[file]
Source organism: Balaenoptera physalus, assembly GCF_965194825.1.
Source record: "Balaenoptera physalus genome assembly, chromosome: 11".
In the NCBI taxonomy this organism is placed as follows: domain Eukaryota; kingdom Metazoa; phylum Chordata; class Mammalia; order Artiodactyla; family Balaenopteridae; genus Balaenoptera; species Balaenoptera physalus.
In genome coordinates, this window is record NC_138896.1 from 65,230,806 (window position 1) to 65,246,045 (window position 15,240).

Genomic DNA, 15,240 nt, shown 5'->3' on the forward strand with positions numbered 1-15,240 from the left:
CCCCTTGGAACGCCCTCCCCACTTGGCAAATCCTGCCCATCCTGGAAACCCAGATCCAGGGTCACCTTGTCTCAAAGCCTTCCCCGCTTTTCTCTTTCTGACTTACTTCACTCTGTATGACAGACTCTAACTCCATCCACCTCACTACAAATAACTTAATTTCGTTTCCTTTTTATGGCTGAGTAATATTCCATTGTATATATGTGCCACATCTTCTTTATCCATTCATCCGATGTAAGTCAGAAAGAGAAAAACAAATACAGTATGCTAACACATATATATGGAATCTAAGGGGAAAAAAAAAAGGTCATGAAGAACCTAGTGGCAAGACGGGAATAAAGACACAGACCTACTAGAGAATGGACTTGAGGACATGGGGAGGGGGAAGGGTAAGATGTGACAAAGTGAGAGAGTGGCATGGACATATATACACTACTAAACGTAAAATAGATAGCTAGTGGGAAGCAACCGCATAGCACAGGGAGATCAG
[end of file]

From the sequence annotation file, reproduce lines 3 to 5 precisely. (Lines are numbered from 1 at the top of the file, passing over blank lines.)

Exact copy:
In the NCBI taxonomy this organism is placed as follows: domain Eukaryota; kingdom Metazoa; phylum Chordata; class Mammalia; order Artiodactyla; family Balaenopteridae; genus Balaenoptera; species Balaenoptera physalus.
In genome coordinates, this window is record NC_138896.1 from 65,230,806 (window position 1) to 65,246,045 (window position 15,240).

Genomic DNA, 15,240 nt, shown 5'->3' on the forward strand with positions numbered 1-15,240 from the left: